#1
I just recently installed 12 gauge strings on my M-103FM ESP LTD.
However the tension in the strings is so high that if i go to standard tuning/Eb/D standard
the whole floyd rose bridge rises even at the lowest spring position.....
The action is medium and can do with some reduction.
Any solutions to the problem.....Thanks
#2
Buy another guitar. There's a good reason why trem users use multiple guitars when they use multiple tunings.
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#3
You can't switch around tunings on an unblocked Floyd. It's just not a practical possibility in any way.
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#4
Welcome to owning a Floyd Rose. It isn't that you can't change tunings, it's that every time you do, even by 1/2 step, you have to readjust the balance of the springs in the guitar. Larger strings = more string tension at any given tuning. So if you tune up, you have to tighten the springs in the guitar or even add a spring or two, depending on how much you're changing your tuning. A Floyd is balanced when the bridge is flat and parallel to the guitar body.

Most people find it a lot more convenient to just get another guitar.
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#6
Either lessen your gauge to something less silly for E standard, or buy a new guitar.
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#7
When I first read this I thought it was about a shotgun

But yeah easiest option is just to use lighter gauge strings, honestly I play in drop C most the time and use 10-52s and they're perfect for my guitars, way less hassle than re-setting up the floyd/truss/action
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#8
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I just recently installed 12 gauge strings on my M-103FM ESP LTD.
However the tension in the strings is so high that if i go to standard tuning/Eb/D standard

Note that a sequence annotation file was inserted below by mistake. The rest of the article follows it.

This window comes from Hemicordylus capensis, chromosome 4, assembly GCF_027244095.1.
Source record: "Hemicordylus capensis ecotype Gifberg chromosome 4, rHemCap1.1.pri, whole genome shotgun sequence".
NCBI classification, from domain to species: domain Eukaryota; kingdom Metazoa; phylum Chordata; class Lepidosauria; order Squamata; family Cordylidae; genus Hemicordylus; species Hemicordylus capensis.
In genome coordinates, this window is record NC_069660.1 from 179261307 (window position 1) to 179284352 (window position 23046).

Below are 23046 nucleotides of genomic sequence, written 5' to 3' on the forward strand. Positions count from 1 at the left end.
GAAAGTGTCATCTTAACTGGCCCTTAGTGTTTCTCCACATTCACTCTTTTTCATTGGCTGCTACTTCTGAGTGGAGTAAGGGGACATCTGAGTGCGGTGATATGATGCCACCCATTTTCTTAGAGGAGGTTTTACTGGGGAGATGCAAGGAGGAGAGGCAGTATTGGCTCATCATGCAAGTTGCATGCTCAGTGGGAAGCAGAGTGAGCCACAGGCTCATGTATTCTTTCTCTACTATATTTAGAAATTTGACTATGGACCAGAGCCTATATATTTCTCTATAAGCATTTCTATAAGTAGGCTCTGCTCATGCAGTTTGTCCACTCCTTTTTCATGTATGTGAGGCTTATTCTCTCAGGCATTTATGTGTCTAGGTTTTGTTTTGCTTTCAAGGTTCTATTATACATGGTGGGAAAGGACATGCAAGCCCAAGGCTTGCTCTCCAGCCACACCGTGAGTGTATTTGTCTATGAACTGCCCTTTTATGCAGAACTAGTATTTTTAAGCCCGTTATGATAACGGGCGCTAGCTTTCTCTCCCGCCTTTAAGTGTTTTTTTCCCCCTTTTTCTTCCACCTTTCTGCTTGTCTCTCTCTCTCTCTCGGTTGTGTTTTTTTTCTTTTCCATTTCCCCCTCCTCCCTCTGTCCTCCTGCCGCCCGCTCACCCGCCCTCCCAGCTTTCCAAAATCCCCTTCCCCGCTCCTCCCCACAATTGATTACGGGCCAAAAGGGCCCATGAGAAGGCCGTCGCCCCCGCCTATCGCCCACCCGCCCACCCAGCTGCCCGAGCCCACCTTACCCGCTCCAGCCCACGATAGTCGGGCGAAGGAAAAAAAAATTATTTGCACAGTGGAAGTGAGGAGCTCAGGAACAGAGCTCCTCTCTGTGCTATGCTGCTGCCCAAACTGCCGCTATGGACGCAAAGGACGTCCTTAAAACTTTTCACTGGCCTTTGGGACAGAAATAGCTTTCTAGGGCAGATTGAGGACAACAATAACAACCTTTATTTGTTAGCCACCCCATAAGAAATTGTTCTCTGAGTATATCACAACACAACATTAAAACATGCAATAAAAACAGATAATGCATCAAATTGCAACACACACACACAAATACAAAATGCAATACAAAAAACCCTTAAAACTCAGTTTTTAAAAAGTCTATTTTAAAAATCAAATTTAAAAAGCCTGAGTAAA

the whole floyd rose bridge rises even at the lowest spring position.....
The action is medium and can do with some reduction.
Any solutions to the problem.....Thanks


Lots of solutions, all related to a basic Floyd setup.

First, why do you have 12's on the guitar? Do you just prefer to play that thickness of string or is it necessary for a tuning you use a lot?

Floyd tension is balanced between the strings and the springs in the spring cavity. You can increase the spring tension by opening the cavity and screwing in the two wood screws that are holding in the spring "claw". You MAY find that you only have two or three springs back there (that's the usual number for, say, 10's) and that you need to add a spring or two to balance higher tension strings.

Action is another thing entirely; if you've put thicker or higher tension strings on there, you'll want to check the nut, the height of the bridge, the truss rod setting (relief). All of that can be adjusted (assuming you have level frets) to an action level that's a lot more comfortable.

One glitch.

If you're going to change tunings often, that string tension is going to change, and the setup may change with it.

If you've got a Floyd on the guitar, you're going to find yourself locking and unlocking the nut, tuning the guitar, adjusting everything, and then locking everything back down.

I decided that it wasn't worth it. I bought a Line 6 Variax guitar. Specifically, I bought the only Variax that comes with a Floyd, the JTV-89F. With that guitar I can leave 9's or 10's on it all the time, tuned to standard (E). I rotate a knob and I'm in another tuning instantly, and each individual string can be tuned an octave up or down without ever changing the tension on the strings or the Floyd. If you change tunings frequently, it's the only way to fly.